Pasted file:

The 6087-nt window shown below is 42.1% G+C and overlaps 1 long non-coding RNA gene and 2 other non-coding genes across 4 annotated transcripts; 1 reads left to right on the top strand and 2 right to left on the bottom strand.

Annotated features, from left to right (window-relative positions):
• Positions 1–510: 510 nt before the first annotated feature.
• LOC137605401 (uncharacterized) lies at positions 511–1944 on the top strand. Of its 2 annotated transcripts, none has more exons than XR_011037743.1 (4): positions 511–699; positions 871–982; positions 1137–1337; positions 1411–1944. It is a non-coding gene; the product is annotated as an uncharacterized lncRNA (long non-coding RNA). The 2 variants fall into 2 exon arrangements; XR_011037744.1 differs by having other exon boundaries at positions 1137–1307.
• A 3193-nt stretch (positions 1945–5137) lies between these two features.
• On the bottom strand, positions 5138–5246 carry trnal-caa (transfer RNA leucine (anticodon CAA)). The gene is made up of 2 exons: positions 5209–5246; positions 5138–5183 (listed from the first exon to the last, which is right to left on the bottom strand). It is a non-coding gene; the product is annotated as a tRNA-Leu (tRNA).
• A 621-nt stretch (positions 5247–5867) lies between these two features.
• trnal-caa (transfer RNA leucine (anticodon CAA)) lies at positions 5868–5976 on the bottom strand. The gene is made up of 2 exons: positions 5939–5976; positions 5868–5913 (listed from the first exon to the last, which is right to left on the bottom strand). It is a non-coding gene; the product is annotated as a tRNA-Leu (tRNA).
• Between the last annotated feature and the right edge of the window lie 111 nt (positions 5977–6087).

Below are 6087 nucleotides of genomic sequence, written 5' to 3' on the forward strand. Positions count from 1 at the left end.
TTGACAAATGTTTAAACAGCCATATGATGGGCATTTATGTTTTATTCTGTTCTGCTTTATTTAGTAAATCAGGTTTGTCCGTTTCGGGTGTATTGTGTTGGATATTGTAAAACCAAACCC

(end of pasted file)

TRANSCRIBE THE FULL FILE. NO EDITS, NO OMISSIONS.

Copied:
The 6087-nt window shown below is 42.1% G+C and overlaps 1 long non-coding RNA gene and 2 other non-coding genes across 4 annotated transcripts; 1 reads left to right on the top strand and 2 right to left on the bottom strand.

Annotated features, from left to right (window-relative positions):
• Positions 1–510: 510 nt before the first annotated feature.
• LOC137605401 (uncharacterized) lies at positions 511–1944 on the top strand. Of its 2 annotated transcripts, none has more exons than XR_011037743.1 (4): positions 511–699; positions 871–982; positions 1137–1337; positions 1411–1944. It is a non-coding gene; the product is annotated as an uncharacterized lncRNA (long non-coding RNA). The 2 variants fall into 2 exon arrangements; XR_011037744.1 differs by having other exon boundaries at positions 1137–1307.
• A 3193-nt stretch (positions 1945–5137) lies between these two features.
• On the bottom strand, positions 5138–5246 carry trnal-caa (transfer RNA leucine (anticodon CAA)). The gene is made up of 2 exons: positions 5209–5246; positions 5138–5183 (listed from the first exon to the last, which is right to left on the bottom strand). It is a non-coding gene; the product is annotated as a tRNA-Leu (tRNA).
• A 621-nt stretch (positions 5247–5867) lies between these two features.
• trnal-caa (transfer RNA leucine (anticodon CAA)) lies at positions 5868–5976 on the bottom strand. The gene is made up of 2 exons: positions 5939–5976; positions 5868–5913 (listed from the first exon to the last, which is right to left on the bottom strand). It is a non-coding gene; the product is annotated as a tRNA-Leu (tRNA).
• Between the last annotated feature and the right edge of the window lie 111 nt (positions 5977–6087).

Below are 6087 nucleotides of genomic sequence, written 5' to 3' on the forward strand. Positions count from 1 at the left end.
TTGACAAATGTTTAAACAGCCATATGATGGGCATTTATGTTTTATTCTGTTCTGCTTTATTTAGTAAATCAGGTTTGTCCGTTTCGGGTGTATTGTGTTGGATATTGTAAAACCAAACCC